A negligible number of patients were positive for Schistosoma ova on stool examination, which may mean that many of our patients were infected remotely probably during childhood, and hepatic fibrosis was a long-term complication. The other long-term common complication of HSS is splenomegaly.32,33 The splenic size in our cohort remained unchanged after 180 days of follow-up. Although it occurs from time to time, reduction in splenomegaly is not a common occurrence in patients with portal hypertension due to HSS according to our experience. It was reported in 2015 that splenectomy is of clinical importance in patients with HSS as it leads to an increase in platelet count, improves hemostatic and liver function, and reduces portal pressure.34 In this study, none of the patients underwent splenectomy. The full blood count picture showed pancytopenia, which could be attributed to hypersplenism. Hemoglobin levels improved at the end of the follow-up, which may be attributed to the lower rates of variceal bleeding.

Even if this study was an extension of the 42-day rifaximin clinical trial, the adverse event (mortality) which occurred on day 112 of follow-up could not be attributed to rifaximin. Any rifaximin in the gut would have been excreted long before this adverse event occurred because it is a nonabsorbable antibiotic.3537 The mortality that occurred because of massive variceal bleeding in the non-rifaximin group could be attributed to poor compliance to propranolol.

A good number of our patients were excluded on the basis of negative schistosomiasis serology even if they had periportal fibrosis on ultrasound. This was performed to maintain homogeneity in our study patients. Our focus was to study a well-characterized group of patients with schistosomiasis who fulfilled all the criteria. The limitations of this study were that the compliance to propranolol was self-reported and no propranolol blood levels were checked. Liver biopsies were not carried out. There are few conditions which may appear like periportal fibrosis on ultrasound. Tuberculosis rarely causes isolated periportal tuberculosis which may appear as periportal fibrosis.38 Febrile patients with enteric fever, brucellosis, acute viral hepatitis, and chronic HCV infection can present with mild hepatic periportal thickening.39 However, all our patients had normal axillary temperature and had no other constitutional symptoms.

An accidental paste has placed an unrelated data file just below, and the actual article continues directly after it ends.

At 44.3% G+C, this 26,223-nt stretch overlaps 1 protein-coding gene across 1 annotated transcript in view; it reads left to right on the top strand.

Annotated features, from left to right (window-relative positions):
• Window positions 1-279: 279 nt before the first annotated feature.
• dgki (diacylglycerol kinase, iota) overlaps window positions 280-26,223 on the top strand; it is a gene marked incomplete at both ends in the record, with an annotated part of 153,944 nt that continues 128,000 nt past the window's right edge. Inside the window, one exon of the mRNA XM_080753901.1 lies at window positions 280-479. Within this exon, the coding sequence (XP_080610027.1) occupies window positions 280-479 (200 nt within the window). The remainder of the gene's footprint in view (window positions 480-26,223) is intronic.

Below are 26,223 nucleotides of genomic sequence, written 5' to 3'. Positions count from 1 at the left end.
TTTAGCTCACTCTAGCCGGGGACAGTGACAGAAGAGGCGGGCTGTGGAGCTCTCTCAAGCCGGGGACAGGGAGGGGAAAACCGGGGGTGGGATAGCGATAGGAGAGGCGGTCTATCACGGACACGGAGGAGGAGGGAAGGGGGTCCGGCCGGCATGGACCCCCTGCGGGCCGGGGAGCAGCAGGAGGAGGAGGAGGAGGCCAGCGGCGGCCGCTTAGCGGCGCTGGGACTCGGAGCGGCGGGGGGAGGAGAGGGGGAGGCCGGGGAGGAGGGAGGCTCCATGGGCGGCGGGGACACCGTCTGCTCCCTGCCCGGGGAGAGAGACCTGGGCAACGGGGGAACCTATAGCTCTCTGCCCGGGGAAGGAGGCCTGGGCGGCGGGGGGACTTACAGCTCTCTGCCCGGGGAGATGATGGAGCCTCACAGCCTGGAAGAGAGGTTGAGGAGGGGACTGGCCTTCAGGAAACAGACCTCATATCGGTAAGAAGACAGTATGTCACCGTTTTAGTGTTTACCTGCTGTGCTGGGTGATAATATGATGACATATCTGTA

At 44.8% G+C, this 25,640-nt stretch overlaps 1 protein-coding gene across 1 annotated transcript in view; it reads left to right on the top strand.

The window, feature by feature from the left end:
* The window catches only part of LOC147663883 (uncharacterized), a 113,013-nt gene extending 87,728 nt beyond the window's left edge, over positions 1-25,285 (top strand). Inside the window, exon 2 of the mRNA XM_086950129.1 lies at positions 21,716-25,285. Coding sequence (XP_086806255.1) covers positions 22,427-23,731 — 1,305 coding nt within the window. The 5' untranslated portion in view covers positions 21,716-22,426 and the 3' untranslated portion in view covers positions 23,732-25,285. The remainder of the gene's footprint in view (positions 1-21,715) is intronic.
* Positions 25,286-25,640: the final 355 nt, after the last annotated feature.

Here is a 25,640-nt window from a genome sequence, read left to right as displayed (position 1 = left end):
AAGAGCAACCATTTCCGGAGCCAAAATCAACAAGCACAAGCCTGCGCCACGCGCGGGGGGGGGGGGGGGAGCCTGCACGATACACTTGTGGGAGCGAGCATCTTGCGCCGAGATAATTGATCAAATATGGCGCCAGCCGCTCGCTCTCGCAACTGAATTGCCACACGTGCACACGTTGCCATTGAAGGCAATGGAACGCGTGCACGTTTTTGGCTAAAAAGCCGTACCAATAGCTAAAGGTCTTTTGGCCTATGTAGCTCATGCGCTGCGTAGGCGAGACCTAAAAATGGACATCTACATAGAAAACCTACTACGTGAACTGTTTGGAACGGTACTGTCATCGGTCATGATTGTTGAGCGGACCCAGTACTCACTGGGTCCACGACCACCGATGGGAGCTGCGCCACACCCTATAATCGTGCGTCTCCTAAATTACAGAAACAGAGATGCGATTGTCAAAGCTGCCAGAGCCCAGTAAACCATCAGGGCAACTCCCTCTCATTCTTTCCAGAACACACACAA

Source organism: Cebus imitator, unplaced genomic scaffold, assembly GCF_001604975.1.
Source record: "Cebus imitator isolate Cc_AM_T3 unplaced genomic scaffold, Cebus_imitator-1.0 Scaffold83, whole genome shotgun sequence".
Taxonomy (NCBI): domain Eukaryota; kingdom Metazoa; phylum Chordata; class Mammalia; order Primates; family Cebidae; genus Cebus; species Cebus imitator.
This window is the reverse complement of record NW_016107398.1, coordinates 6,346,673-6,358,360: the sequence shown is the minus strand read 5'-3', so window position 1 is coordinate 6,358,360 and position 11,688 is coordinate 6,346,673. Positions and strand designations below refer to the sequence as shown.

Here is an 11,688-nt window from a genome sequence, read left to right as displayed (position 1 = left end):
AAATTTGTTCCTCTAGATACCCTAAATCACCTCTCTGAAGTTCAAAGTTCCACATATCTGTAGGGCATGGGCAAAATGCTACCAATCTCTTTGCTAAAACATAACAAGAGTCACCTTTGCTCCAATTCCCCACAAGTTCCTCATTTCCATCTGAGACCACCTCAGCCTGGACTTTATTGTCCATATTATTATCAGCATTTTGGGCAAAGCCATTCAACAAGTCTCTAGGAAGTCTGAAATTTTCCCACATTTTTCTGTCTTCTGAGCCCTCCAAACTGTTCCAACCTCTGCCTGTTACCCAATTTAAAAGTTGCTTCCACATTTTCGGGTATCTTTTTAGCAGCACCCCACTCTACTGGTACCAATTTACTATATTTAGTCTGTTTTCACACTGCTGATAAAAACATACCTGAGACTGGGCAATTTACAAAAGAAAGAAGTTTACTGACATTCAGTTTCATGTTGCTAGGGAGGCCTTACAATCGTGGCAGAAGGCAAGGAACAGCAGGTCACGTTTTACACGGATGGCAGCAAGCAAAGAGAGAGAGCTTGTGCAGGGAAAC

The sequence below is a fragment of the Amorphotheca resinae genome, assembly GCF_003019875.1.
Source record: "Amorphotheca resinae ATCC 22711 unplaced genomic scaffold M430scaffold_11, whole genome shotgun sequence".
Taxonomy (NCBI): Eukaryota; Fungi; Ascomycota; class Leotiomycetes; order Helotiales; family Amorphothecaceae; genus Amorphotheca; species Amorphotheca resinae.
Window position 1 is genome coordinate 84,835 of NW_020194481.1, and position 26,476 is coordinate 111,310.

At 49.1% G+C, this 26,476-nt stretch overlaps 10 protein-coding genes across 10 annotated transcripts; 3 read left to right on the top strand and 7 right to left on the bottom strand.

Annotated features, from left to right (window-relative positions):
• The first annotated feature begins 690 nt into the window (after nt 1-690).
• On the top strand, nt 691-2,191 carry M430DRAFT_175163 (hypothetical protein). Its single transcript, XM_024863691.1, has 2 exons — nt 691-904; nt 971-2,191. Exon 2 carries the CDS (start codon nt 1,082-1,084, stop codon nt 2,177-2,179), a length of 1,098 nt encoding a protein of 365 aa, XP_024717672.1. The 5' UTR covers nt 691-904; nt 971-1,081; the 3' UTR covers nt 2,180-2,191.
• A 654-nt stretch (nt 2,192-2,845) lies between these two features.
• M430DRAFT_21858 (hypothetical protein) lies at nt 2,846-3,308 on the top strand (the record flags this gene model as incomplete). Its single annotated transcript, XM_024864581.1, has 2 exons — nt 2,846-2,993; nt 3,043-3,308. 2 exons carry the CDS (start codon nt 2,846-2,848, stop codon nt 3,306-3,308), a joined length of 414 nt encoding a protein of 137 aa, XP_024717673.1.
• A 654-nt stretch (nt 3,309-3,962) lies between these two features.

In conclusion, the observance of the reduction in PVD in this cohort of HSS patients after 180 days of propranolol suggests that abdominal ultrasound may be useful in monitoring response and compliance to beta-blockers. This is necessary especially in resource-constraint areas where invasive and sophisticated portal hypertension measurement facilities are not readily available. It would also be useful to establish whether PVD can be used to predict episodes of variceal bleeding in patients with HSS.

Acknowledgments:

We thank the Wellcome Trust (WT087537MA) through the Southern Africa Consortium for Research Excellence for funding this study, and the nurses Temba Banda, Joyce Sibwani, and Rose Soko for the help rendered during the recruitment of patients.

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Author Notes

Address correspondence to Edford Sinkala, Department of Internal Medicine, University Teaching Hospital, Private bag RW 1X, Lusaka 10101, Zambia. E-mail: sinkalaeddie@yahoo.com

Financial support: This study was funded by the Wellcome Trust (WT087537MA) through the Southern Africa Consortium for Research Excellence.

Authors’ addresses: Edford Sinkala, Kanekwa Zyambom, and Ellen Besa, Department of Internal Medicine, Tropical Gastroenterology and Nutritional Group, School of Medicine, University of Zambia, Lusaka, Zambia, E-mails: sinkalaeddie@yahoo.com, kanbzyambo@gmail.com, and chibutabesa@gmail.com. Michael Vinikoor, Department of Internal Medicine, University of Alabama at Birmingham, Birmingham, AL, E-mail: micheal.vinikoor@cidrz.org. Bright Nsokolo, Department of Internal Medicine, University Teaching Hospital, Lusaka, Zambia, E-mail: b_nsokolo@yahoo.com. Paul Kelly, Department of Internal Medicine, University Teaching Hospital, Lusaka, Zambia, Department of Internal Medicine, Tropical Gastroenterology and Nutrition Group, Lusaka, Zambia, and Blizard Institute, Barts and The London School of Medicine and Dentistry, Center for Digestive Diseases, London, United Kingdom, E-mail: m.p.kelly@qmul.ac.uk.